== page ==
In the weeks that followed a ransomware attack on a domestic pipeline company, the federal government’s efforts to shore up the cybersecurity posture of America’s critical infrastructure and supply chains, including the oil and gas industry, have garnered increased attention. Historically, the oil and gas sector has not been subject to mandatory cybersecurity regulations, but rather was encouraged to follow voluntary security guidelines that were initially published by the Transportation Security Administration (TSA) in 2011 and revised in 2018. Yet, the industry sector’s geographic size, number of operators/stakeholders within the sector, and its importance to the national economy make the oil and gas industry an attractive target for cyberattacks.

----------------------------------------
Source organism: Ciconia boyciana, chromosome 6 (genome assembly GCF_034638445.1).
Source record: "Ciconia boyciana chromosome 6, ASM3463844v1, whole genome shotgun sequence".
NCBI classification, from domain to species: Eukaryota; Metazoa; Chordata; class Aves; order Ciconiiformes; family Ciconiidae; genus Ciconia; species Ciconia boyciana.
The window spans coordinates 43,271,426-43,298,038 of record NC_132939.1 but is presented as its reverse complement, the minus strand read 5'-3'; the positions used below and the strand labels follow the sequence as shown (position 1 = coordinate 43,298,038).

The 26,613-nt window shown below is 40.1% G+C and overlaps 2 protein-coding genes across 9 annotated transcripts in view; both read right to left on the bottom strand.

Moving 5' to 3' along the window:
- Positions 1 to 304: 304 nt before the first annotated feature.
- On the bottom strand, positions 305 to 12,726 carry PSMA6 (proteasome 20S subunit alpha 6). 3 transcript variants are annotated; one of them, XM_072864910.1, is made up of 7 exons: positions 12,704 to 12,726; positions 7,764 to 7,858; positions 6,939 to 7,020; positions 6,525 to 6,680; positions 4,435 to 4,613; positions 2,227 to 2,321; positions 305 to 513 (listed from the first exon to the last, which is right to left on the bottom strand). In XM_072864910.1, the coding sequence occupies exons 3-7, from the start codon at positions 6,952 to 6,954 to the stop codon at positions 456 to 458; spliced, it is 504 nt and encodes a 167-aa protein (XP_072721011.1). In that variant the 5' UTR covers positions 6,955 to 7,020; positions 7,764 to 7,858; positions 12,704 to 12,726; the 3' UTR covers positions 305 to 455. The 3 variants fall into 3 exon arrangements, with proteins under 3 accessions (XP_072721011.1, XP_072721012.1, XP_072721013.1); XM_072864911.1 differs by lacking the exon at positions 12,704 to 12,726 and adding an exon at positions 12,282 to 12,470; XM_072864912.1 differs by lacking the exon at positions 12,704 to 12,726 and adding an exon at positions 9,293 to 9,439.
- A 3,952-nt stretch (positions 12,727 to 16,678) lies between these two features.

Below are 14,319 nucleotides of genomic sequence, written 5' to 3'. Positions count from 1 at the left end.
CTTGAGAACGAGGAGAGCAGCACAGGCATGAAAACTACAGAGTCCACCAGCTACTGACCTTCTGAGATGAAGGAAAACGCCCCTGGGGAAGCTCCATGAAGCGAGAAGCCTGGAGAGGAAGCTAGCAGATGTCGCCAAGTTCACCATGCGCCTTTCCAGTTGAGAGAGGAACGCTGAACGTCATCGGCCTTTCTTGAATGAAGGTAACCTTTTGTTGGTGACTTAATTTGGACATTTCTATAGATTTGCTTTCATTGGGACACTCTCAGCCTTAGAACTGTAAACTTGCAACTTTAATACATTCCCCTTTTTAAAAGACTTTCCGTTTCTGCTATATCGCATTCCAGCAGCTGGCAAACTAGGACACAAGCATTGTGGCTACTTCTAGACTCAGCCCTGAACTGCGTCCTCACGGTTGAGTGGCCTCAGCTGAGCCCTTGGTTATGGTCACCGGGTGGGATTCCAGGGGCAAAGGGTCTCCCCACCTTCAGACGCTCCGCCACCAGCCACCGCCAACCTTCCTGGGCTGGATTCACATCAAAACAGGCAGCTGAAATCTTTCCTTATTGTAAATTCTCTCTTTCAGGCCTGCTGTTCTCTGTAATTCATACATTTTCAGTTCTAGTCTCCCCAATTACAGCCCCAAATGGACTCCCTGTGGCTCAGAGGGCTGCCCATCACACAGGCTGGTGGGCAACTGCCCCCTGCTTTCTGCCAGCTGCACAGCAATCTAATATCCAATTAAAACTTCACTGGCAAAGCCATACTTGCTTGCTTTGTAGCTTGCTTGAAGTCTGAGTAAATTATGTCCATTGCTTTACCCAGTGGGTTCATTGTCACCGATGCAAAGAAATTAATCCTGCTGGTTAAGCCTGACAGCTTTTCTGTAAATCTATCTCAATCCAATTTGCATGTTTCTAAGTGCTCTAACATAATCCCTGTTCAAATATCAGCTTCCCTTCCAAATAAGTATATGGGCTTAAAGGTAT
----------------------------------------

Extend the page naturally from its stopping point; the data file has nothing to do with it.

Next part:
Each of these factors begs the question whether voluntary cybersecurity measures are sufficient to protect this critical infrastructure component? Based on the TSA’s decision to publish the very first Pipeline Security Directive (“Directive”) three weeks after Colonial Pipeline was victimized by a ransomware attack, the answer to this rhetorical question appears to be an emphatic “No.”
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